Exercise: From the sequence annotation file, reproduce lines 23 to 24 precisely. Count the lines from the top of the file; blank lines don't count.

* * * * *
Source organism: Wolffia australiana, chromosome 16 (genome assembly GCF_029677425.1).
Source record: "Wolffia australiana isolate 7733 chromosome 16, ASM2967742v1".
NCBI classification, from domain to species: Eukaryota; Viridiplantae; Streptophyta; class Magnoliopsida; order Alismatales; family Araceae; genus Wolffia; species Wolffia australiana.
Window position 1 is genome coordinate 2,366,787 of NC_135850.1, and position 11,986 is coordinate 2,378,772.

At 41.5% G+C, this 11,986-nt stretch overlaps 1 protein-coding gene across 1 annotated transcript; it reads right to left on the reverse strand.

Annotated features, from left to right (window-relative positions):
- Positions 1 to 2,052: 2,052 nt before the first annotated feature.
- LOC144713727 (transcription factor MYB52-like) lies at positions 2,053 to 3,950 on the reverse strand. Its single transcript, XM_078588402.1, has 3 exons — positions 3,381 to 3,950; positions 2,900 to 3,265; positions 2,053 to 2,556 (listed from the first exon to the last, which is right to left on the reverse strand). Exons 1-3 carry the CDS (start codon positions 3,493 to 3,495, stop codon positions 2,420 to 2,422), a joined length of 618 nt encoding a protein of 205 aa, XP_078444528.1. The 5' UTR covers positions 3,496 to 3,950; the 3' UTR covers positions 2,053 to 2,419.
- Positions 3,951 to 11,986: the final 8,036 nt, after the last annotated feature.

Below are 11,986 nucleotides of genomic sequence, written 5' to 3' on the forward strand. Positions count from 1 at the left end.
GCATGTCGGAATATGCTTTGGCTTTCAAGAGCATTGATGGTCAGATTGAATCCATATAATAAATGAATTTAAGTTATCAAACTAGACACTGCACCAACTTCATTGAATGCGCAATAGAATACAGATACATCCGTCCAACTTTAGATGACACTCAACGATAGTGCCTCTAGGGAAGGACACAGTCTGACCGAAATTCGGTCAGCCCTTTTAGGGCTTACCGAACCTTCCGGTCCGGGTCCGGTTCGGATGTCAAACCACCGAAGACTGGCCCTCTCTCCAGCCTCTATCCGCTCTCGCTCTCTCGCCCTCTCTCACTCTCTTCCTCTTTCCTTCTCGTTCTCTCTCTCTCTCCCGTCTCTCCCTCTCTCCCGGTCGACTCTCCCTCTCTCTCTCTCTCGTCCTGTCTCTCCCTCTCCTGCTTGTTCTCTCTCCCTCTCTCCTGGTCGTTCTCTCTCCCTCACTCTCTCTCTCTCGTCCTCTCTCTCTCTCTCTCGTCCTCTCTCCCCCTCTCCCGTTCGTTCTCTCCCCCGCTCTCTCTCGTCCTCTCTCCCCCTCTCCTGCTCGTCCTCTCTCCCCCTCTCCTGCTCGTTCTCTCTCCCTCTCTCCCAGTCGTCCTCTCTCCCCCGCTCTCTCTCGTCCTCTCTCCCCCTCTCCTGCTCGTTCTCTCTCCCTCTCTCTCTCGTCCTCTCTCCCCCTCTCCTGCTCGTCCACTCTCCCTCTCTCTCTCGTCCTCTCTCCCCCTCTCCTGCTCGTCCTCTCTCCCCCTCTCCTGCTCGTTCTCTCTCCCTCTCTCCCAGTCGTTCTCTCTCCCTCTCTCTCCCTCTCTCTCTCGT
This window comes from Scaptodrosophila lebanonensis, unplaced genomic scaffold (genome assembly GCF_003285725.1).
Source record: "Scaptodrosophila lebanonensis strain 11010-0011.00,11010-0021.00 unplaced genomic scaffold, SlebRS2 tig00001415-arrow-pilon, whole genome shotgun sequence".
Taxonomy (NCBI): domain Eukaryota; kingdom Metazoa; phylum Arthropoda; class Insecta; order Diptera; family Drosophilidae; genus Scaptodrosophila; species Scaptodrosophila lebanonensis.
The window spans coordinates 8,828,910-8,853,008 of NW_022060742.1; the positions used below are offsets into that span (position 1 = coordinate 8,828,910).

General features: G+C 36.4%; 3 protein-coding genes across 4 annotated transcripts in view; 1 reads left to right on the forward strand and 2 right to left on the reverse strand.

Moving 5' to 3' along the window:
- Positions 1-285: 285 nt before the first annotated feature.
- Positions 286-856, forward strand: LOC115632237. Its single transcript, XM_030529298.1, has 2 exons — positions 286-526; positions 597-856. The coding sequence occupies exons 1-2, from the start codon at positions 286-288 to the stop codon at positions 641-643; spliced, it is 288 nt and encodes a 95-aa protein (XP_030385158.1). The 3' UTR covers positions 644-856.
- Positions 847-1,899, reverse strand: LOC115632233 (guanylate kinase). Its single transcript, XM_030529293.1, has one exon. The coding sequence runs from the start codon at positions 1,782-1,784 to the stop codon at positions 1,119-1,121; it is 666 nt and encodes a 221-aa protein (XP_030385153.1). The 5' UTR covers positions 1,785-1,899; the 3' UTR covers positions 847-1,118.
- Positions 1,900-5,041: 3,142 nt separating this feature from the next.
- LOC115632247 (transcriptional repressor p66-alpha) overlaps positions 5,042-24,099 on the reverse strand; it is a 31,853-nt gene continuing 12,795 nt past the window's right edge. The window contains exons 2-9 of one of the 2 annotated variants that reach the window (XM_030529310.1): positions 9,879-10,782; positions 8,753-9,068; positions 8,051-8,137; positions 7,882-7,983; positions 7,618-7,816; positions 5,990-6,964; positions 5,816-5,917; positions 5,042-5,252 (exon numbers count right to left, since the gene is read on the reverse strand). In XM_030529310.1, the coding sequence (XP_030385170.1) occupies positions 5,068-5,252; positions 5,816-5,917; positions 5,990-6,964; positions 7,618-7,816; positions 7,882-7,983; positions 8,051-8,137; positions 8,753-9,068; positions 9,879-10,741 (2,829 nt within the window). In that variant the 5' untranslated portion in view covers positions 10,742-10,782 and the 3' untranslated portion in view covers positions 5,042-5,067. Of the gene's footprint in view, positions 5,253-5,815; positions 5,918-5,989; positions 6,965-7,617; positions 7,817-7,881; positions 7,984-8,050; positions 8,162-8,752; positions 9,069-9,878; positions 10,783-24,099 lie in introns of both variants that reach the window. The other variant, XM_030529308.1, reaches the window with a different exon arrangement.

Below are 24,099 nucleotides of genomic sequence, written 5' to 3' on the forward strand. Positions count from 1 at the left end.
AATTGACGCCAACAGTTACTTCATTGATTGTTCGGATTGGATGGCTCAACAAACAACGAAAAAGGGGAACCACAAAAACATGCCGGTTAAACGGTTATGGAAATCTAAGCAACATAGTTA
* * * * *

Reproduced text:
Below are 24,099 nucleotides of genomic sequence, written 5' to 3' on the forward strand. Positions count from 1 at the left end.
AATTGACGCCAACAGTTACTTCATTGATTGTTCGGATTGGATGGCTCAACAAACAACGAAAAAGGGGAACCACAAAAACATGCCGGTTAAACGGTTATGGAAATCTAAGCAACATAGTTA